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Quoting tray prices isn't helpful here since they are relatively unrelated to wafer yield. If they wanted to do it they easily could, and we've seen that many times in the past. It's a premium device with premium components and features. The M1 Ultra is twice the size of the regular M1 but somehow Apple make it work.
And it's €1200 or so more expensive for the customer. But it is nice to do DeepPrime + Optics on an R5 image in 6 seconds :)
 
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Aug 7, 2018
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It's interesting how opinions can differ on subscription models. For me its the best thing ever Adobe did ie: the subscription model. Photoshop used to be so expensive as a one off and quite expensive to upgrade. I get very annoyed with the purchase model that Luminar use. They just keep bringing out new programs and abandon older versions. I find Adobe have been consistent and surprisingly have improved Photoshop and LIghtroom (I had felt incentive was low for them to do that).
My main problem with the subscription model is that if you end sour subscription, you lose access to the software after having spend hundreds of dollars over the years. A fair deal would be if you could keep the current version (without any new updates) after two or three years of subscription. Or at least that you then get the option to keep the software for a one time fee of $50 or so. The same odel that is used for leasing a car. You lease a car for some time and in the end you can buy the car for a small sum. Then it is your car forever.

Adobe may come with a lot of useful updates, but firstly I do not like updates anyway unless I really need them and secondly the incentive for Adobe would be much higher if they always had to come with new features to make you keep your subscription. At the current model you have to keep your subscription even without any update. Otherwise you lose access to the software.

The only reason I want a Lightroom update is the support for new cameras and for that the monthly price seems quite excessive. I still use Photoshop CS2 for photo editing. That is a software that came out in 2005 and it still does everything I need. The only thing I miss is the straighten tool with four lines instead of one. Straightening a photo with Photoshop CS2 is a lot of work. Maybe there is a third party plugin that might be able to do that.

Thanks that you like my skyscraper website. It ist pretty basic, but sadly Emporis, the most comprehensive building database, went offline last week after all data that was entered by the vommunity over years was sold to an investor from the US, who prefers to monetize it and hide it from the public. So it needs skyscraper websites like mine to keep some data public. Actually the reason I created it was excatly the idea not to miss any skyscrapers on future journeys. That's why I made it possible to download all skyscrapers of a city or country into Google Earth on your smartphone.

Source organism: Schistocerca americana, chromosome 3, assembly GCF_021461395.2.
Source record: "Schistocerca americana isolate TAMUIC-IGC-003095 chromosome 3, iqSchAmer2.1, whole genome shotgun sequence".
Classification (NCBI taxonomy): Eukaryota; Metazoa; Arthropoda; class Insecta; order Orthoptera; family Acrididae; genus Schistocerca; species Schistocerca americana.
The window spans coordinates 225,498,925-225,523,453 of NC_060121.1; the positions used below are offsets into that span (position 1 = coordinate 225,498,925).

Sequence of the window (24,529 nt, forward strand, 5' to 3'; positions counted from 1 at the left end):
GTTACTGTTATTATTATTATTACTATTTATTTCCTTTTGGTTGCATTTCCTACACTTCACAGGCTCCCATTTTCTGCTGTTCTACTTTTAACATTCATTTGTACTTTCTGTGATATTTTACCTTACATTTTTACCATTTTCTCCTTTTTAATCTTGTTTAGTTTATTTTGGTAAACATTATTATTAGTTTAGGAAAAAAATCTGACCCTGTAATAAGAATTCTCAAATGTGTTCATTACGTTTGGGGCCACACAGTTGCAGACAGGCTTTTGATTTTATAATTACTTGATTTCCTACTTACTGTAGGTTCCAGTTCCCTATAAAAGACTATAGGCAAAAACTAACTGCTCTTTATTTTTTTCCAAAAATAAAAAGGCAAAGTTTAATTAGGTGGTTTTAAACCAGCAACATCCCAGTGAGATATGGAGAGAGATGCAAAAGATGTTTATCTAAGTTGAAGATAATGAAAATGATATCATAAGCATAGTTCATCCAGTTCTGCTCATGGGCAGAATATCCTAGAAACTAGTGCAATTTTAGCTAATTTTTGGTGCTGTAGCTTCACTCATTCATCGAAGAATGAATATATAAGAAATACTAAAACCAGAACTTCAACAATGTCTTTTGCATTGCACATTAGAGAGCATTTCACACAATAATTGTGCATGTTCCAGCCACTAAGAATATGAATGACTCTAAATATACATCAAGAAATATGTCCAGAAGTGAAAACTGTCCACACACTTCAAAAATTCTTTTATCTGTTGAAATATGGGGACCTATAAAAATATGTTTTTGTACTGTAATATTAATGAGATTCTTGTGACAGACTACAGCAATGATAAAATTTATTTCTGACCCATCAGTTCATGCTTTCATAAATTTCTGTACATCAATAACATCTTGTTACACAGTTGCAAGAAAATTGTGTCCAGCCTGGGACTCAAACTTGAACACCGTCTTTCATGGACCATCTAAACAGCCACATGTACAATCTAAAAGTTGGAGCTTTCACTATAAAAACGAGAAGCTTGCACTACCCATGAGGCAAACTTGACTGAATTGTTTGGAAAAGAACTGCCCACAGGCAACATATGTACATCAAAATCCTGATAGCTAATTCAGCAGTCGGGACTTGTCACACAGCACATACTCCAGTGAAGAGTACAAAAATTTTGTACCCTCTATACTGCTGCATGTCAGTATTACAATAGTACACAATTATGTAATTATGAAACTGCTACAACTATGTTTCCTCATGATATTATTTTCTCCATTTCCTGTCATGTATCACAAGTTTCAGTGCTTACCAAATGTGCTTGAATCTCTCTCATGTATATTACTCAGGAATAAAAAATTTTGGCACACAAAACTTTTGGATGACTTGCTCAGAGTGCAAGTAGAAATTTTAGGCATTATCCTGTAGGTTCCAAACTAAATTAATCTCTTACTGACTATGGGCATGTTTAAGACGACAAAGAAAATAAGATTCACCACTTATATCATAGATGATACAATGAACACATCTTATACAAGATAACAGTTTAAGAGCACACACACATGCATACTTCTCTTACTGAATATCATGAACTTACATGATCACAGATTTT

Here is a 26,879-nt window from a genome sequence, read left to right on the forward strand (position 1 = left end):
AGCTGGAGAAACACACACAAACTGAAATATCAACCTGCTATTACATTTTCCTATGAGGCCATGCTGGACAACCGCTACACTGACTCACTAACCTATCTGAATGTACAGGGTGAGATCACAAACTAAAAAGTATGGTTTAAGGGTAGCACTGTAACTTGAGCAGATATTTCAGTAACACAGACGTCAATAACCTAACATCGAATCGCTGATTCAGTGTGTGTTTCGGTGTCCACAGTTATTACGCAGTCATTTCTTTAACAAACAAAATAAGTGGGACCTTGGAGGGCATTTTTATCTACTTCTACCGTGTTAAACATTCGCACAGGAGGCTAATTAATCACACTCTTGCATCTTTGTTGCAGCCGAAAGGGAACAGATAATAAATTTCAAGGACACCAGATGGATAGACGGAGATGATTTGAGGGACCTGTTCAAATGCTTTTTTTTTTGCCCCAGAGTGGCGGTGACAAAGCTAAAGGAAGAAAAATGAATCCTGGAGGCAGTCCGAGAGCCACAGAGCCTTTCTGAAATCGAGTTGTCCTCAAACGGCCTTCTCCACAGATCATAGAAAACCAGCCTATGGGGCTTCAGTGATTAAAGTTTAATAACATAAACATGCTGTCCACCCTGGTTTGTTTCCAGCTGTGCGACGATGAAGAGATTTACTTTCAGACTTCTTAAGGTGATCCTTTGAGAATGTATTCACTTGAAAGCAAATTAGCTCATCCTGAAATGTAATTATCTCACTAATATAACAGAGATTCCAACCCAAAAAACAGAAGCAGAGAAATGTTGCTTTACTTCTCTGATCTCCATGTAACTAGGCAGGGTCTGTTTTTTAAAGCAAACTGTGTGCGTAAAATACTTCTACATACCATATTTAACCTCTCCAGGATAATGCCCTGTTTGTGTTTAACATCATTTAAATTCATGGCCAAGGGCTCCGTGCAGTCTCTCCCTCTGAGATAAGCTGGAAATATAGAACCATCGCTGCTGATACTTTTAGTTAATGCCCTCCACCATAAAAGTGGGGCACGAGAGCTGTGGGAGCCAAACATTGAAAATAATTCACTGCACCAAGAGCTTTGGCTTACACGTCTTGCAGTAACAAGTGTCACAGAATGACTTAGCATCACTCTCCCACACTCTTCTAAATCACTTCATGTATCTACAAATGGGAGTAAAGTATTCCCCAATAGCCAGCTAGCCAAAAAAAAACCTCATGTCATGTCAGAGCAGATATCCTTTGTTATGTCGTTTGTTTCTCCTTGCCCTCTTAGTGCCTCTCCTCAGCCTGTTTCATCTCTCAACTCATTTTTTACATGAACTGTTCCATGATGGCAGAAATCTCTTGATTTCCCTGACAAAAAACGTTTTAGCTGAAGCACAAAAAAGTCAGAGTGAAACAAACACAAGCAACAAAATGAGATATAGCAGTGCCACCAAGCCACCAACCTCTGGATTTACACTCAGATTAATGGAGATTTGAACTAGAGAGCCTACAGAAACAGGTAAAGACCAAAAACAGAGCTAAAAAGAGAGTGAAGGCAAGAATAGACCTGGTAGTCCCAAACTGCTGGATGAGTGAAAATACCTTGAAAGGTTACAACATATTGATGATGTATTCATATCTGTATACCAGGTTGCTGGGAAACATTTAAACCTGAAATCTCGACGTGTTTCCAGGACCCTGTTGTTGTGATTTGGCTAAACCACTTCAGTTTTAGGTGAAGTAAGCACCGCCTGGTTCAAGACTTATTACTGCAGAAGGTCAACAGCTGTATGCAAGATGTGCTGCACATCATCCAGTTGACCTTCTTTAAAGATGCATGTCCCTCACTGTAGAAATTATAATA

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koenkooi

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My main problem with the subscription model is that if you end your subscription, you lose access to the software after having spent hundreds of dollars over the years. A fair deal would be if you could keep the current version (without any new updates) after two or three years of subscription. Or at least that you then get the option to keep the software for a one time fee of $50 or so.[..]
For Lightroom specifically, the situation is a bit worse: you have to login to Adobe servers every 2 weeks, or your software will stop working. It's not funny to discover that on day 2 of your vacation with no internet in your room. Thankfully, a few minutes with my phone in hotspot mode and roaming fixed it in that case, but I can imagine situations where you have zero internet, but loads of pictures.
 
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If by sports leader you mean the highest FPS with the bust buffer, it is unlikely it will be the sports leader. Maybe Canon is changing how it places its cameras in the hierarchy. We will have to wait and see.

Remember when we used to refer to the 1 series as the "sports/wildlife" leader instead of the "sports leader?" Back then, sports people weren't offended that all those extraneous megapixels (12!) that the wildlife people desired. It's a sign of the times in Canon world. Not so much among the other makers.

The wildlife people looking for hi-res (admittedly not all of them) get to wait until Canon opts to come out with something that competes with the A1 or Z1. Many seem to think that will be the R1, but I doubt it. It sounds a bit to me like wishy rumors, based on knowing that Canon has a hole in its line-up, and assuming the next new body will fill it. Canon seldom fills its line-up holes in an order that forum dwellers find rational.